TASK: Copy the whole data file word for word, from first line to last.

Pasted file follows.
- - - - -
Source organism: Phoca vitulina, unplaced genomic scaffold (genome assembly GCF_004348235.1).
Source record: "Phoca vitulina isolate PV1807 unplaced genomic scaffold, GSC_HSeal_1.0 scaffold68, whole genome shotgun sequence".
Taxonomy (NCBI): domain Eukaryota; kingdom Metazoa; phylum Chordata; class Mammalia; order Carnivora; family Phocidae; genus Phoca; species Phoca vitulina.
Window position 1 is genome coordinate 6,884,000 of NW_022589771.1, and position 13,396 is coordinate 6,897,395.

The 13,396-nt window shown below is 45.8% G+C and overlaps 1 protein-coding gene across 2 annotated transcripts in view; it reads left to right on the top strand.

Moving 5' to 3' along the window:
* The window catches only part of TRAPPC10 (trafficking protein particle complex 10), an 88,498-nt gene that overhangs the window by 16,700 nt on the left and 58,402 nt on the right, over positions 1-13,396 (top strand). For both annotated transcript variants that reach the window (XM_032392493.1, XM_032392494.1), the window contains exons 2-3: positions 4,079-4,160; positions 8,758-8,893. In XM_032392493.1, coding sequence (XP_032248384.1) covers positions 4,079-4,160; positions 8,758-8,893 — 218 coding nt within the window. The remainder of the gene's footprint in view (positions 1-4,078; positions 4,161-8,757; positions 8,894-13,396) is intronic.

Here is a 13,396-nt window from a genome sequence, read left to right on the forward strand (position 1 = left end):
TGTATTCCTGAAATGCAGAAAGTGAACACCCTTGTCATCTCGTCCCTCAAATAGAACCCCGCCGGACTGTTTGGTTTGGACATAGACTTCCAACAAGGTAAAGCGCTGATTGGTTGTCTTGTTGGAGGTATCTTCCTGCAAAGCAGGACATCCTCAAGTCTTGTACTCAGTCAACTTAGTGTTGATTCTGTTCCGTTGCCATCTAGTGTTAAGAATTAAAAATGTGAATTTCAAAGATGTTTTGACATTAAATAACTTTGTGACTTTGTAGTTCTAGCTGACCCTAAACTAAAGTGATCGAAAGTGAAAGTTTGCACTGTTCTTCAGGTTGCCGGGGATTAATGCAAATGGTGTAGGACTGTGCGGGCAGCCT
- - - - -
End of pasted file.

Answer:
Source organism: Phoca vitulina, unplaced genomic scaffold (genome assembly GCF_004348235.1).
Source record: "Phoca vitulina isolate PV1807 unplaced genomic scaffold, GSC_HSeal_1.0 scaffold68, whole genome shotgun sequence".
Taxonomy (NCBI): domain Eukaryota; kingdom Metazoa; phylum Chordata; class Mammalia; order Carnivora; family Phocidae; genus Phoca; species Phoca vitulina.
Window position 1 is genome coordinate 6,884,000 of NW_022589771.1, and position 13,396 is coordinate 6,897,395.

The 13,396-nt window shown below is 45.8% G+C and overlaps 1 protein-coding gene across 2 annotated transcripts in view; it reads left to right on the top strand.

Moving 5' to 3' along the window:
* The window catches only part of TRAPPC10 (trafficking protein particle complex 10), an 88,498-nt gene that overhangs the window by 16,700 nt on the left and 58,402 nt on the right, over positions 1-13,396 (top strand). For both annotated transcript variants that reach the window (XM_032392493.1, XM_032392494.1), the window contains exons 2-3: positions 4,079-4,160; positions 8,758-8,893. In XM_032392493.1, coding sequence (XP_032248384.1) covers positions 4,079-4,160; positions 8,758-8,893 — 218 coding nt within the window. The remainder of the gene's footprint in view (positions 1-4,078; positions 4,161-8,757; positions 8,894-13,396) is intronic.

Here is a 13,396-nt window from a genome sequence, read left to right on the forward strand (position 1 = left end):
TGTATTCCTGAAATGCAGAAAGTGAACACCCTTGTCATCTCGTCCCTCAAATAGAACCCCGCCGGACTGTTTGGTTTGGACATAGACTTCCAACAAGGTAAAGCGCTGATTGGTTGTCTTGTTGGAGGTATCTTCCTGCAAAGCAGGACATCCTCAAGTCTTGTACTCAGTCAACTTAGTGTTGATTCTGTTCCGTTGCCATCTAGTGTTAAGAATTAAAAATGTGAATTTCAAAGATGTTTTGACATTAAATAACTTTGTGACTTTGTAGTTCTAGCTGACCCTAAACTAAAGTGATCGAAAGTGAAAGTTTGCACTGTTCTTCAGGTTGCCGGGGATTAATGCAAATGGTGTAGGACTGTGCGGGCAGCCT